Antarctica shelters plenty of secrets, but its apocalyptic blood-red waterfall appropriately named Blood Falls contains trapped life forms which date back to the ice formations that covered the continent two million years ago. Although the “bleeding” glacier discovered in 1911 impresses people through the blood-red water that springs from underneath the Taylor Glacier, what arouses scientists is the fact that an ancient community of microbes have preserved under the thick layer of ice in a natural time capsule.
Over 100 years ago, in a scientific trip to Antarctica, Australian explorer and geologist Griffith Taylor discovered Blood Falls and named the Glacier which accommodates the five-story high bright red waterfall after his name. Antarctica’s apocalyptic blood-red waterfall was not Taylor’s only discovery; the lake hidden under Taylor Glacier, which has been estimated to be approximately two million years old, rests beneath 400 meters of ice and Blood Falls’ exit is through a crack in the icecap.
Scientists have discovered that the subglacial lake underneath Blood Falls is three times saltier than seawater, which means that the water cannot freeze, thus explaining the existence of a waterfall in the middle of Antarctica. This lake which feeds the blood-red waterfall may be trapped under layers of ice, but studies show that it contains life forms. The microbes that lived in the water millions of years ago are still trapped in the same place, but continue to survive even if they cannot receive energy through photosynthesis.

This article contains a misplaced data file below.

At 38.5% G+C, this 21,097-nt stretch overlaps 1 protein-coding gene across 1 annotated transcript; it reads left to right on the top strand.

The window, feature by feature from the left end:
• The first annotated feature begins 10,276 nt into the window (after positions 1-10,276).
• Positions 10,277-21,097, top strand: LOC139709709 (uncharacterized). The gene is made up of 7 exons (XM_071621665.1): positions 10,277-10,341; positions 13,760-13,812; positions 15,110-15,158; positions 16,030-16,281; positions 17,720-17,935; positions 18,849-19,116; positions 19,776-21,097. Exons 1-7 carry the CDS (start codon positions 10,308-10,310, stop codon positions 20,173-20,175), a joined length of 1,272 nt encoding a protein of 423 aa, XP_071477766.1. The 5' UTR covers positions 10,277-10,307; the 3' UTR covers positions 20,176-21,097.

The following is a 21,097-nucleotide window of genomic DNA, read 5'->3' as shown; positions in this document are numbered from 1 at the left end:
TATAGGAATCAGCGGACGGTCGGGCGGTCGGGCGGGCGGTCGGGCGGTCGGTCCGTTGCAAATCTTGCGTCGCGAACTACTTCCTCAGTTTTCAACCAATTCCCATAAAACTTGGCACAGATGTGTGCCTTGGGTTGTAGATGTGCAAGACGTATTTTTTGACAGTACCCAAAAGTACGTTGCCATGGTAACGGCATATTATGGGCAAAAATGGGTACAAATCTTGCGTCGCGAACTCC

The conditions of the isolated marine system feature no light or oxygen, but high salinity, chloride, sulfate and iron which force the microbes to receive the energy from breaking apart sulfates containing oxygen. The perpetual process also contains a rather “magical” occurrence: the iron in the water restores the sulfate so that microbes can obtain oxygen over and over again, therefore proving that life is possible even in the most extreme conditions.
The Impossible Blood Falls
Irrespective of the speculations that surround it, Antarctica’s apocalyptic blood-red waterfall, which contains trapped life forms, can be explained through a simple chemical reaction. The water collected in the subglacial lake beneath the icecaps has no interaction with the atmosphere; is too salty to freeze and has no trace of oxygen. However, when it finds its way out through the crack in Taylor Glacier, the water filled with iron “rusts” during its first contact with the air.
Although Taylor first believed that the blood-red water has been colored with the help of algae, it turned out that iron is the reason why the waterfall in Antarctica is red as blood.
The best explanation for the impossible Blood Falls was offered in 2009 by geomicrobiologist Jill Mikucki, who found out that the water which contains no oxygen hosts over 17 distinct types of microorganisms. Therefore, it has been proved that Antarctica’s apocalyptic blood-red waterfall contains trapped life forms which have been living in the subglacial lake for about two million years. As a result, scientists from NASA Astrobiology Institute believe that the bacteria which thrives under the ice in Antarctica could explain the possibility of life anywhere in the solar system.
By Gabriela Motroc